Hood Behavior? What Does That Even Mean?
“You guys do that...hood behavior. Or whatever that is.”
I am sitting across from my cast manager who wants to speak to me about my quiet demeanor around our majority white cast. My palms are sweaty, nervous because I can’t possibly make them understand why I feel guarded after they complimented my Chinese-American roommate’s English because they were “genuinely surprised her english was good”. They could never empathize with my experience as a woman of color and how easily we are demonized when we are angry, sad, or even slightly emotional. So instead, I sit across from them, holding my breath, after they comment on the vernacular I use around my fellow castmates of color.
What does “hood behavior” even mean?
Was it the way I spoke with such ease because I could finally talk to a cast member who has also been told her “English is good”? Maybe it was the way I grinned from ear to ear eating with castmates who also understood the importance of seasoning? Or was it the way I wholeheartedly connected with a castmate who was also raised by a single woman of color?
Microaggressions have plagued my life for as long as I can remember, from childhood teasing regarding my “weird smelling” bento boxes crafted to perfection by my mother, to being told by an acting professor to mimic “fake Asian”. Needless to say, problematic comments from white individuals weren’t new to me. I found my ways to deal with them, picked my battles and decided on what felt to me was the best course of action when these exchanges occurred.
This summer, I was on tour for a company presenting shows about consent education and sexual assault prevention. Its mission is to create and sustain change in the communities these shows are performed in, and throughout the process the executive director stressed how important self-care is, comforting me with their liberal views and their commitment to fostering safe spaces.
But what surprised me most was the type of person this microaggression was coming from: a self-identifying liberal, who had their denim jacket adorned with pins, including “fesbian leminist” and the black power symbol they hoped to get tattooed on their body. For someone so self-involved, shouting to the world their desire for more equality, where was their self-awareness?
I grapple with being 22 and with the fear of being deemed the “difficult person of color”. As someone who is trying to cultivate who I am as a theater maker and professional, I become anxious about advocating for myself because my tears don’t garner the same sympathy as the tears of white women. My self-advocacy can easily be perceived as minute and unworthy of serious examination. Maybe even deemed “hood behavior”.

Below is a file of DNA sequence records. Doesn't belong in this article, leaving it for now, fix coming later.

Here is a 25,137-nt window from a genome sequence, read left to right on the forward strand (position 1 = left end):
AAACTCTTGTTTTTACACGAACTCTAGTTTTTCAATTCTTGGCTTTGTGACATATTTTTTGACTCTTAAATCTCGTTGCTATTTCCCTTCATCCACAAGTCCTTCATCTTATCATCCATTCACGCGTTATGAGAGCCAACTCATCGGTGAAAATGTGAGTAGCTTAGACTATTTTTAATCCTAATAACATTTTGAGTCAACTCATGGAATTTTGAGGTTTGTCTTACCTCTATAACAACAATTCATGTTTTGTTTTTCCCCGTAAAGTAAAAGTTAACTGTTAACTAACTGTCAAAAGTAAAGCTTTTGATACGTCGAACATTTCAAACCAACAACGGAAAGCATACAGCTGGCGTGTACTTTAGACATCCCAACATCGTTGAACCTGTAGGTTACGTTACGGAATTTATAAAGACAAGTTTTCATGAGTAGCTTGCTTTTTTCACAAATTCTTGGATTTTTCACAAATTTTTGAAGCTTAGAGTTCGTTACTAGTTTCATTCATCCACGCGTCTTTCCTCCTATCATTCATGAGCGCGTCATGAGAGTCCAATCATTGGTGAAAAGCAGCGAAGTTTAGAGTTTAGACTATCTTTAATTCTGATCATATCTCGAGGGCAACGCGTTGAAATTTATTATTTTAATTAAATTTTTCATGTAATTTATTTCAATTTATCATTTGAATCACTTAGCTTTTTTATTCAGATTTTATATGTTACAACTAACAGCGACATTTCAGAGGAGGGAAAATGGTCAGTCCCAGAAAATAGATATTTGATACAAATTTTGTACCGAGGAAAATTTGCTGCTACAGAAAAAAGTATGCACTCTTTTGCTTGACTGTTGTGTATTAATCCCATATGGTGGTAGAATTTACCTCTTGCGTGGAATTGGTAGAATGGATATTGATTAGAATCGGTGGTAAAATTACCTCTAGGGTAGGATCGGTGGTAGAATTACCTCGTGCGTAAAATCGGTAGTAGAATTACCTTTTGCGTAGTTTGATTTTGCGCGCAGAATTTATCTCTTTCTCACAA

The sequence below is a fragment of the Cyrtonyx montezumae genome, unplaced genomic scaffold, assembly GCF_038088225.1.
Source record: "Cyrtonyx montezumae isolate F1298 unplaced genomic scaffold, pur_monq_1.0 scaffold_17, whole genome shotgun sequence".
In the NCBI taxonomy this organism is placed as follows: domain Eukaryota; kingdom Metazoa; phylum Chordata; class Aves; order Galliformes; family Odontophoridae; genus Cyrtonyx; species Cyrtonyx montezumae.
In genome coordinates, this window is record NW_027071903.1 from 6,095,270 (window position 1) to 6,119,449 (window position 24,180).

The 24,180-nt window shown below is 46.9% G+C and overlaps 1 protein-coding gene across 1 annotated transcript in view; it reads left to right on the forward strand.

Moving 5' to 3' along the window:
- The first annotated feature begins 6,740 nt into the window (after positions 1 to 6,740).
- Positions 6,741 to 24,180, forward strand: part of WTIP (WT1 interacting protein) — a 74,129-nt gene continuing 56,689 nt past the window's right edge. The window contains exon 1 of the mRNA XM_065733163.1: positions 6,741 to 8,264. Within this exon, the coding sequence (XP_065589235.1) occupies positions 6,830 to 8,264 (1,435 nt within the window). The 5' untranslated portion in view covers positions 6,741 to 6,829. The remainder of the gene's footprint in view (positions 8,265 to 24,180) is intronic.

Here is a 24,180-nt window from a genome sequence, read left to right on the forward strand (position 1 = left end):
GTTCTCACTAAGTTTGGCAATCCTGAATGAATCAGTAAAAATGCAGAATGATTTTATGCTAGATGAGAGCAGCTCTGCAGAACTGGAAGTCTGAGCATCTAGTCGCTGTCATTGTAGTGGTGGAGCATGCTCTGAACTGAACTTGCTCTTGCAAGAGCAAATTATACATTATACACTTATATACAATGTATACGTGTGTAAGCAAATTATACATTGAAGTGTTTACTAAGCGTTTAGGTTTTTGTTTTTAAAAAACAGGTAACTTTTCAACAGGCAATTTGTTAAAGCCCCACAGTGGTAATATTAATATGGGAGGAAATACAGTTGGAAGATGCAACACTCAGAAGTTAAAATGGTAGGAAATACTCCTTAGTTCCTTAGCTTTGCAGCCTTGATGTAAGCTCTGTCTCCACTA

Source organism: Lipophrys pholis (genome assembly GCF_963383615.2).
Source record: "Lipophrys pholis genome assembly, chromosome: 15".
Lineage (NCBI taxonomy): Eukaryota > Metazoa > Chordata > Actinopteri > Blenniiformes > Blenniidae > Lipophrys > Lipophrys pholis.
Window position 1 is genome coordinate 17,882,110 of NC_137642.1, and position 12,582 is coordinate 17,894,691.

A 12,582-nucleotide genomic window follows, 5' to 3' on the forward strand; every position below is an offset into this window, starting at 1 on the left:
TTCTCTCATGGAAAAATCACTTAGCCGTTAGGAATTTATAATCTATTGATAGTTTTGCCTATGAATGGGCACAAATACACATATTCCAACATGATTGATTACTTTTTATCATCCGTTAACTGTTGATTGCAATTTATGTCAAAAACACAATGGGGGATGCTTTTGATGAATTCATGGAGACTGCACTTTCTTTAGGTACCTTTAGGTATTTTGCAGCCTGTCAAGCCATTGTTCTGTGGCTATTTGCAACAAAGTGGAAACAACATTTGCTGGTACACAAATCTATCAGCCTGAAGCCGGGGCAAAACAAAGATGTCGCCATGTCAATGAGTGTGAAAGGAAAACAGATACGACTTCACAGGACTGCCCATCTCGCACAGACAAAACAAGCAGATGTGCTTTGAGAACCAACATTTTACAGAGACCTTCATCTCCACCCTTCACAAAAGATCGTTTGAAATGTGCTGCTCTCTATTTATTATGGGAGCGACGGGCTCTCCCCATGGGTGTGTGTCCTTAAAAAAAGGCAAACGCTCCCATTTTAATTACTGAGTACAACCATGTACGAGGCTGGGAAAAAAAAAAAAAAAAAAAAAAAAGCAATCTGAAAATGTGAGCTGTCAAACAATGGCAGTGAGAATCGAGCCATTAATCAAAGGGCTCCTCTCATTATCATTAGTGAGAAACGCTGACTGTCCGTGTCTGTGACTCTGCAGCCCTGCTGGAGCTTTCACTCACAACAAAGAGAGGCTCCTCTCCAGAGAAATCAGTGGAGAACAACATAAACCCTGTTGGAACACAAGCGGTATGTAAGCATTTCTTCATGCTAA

When situations like this arise in my life, there’s a part of me that convinces myself that by ignoring my anger, I am somehow stronger. I tell myself, “come on Mona, there are worse things happening in the world, don’t let them get to you”. I grapple with the emotional burden I will feel when I explain the danger in microaggressions: it lies in its subtlety, its ability to pierce the receiving individual and utterly glance over the perpetrator, who is at a loss for why they are part of the macrocosm of prejudice and injustice.
During a brief break from my tour, I explained to a fellow friend of color what happened with my cast manager.
“Am I overreacting? Should I say something to corporate about this?”
“Girl, yes”, was all I needed to find the courage to call the program coordinator. I felt ready, planned my eloquent explanation, ready to provide dictionary definitions and statistics on the harmful ramifications of microaggressions, but as soon as I started talking, my throat closed up, trying to hold back tears. I was prepared to be told “they didn’t mean it like that” or, “are you sure that’s exactly what they said?” Fortunately, I sighed with relief as I was met with sympathy and understanding. I didn’t have to explain myself for once. I didn’t have to back up my emotions with facts because I was allowed to be upset. I was allowed to be hurt. Their dedication to harboring a safe space was honored.
But the idea of a safe space is complicated. My cast manager is an example of someone who has externally adorned themself with liberal paraphernalia, using them as an accessory, making them disregard listening when their problematic and racist comments are met with their desperation to express, “but I’m a lesbian! Look, there’s a Hillary sign in front of my parent’s house!” They grasp at anything to show how they occupy a safe space. But being safe doesn’t constitute a space free from wrongdoings. Instead, it means being brave when uncomfortable situations arise. Being brave enough to acknowledge the shortcomings of a space striving for equity, access, and inclusion. Choosing to listen rather than defend one’s self is an act of bravery. To let go of your armor, stand in your ignorance and listen is not only courageous, but necessary to keep conversations surrounding diversity and inclusion happening.
Even when a space strives for inclusion and equity, there is always room for mistakes. Choosing to recognize them, instead of patting yourself on the back or not acknowledging them, is the truest act of bravery.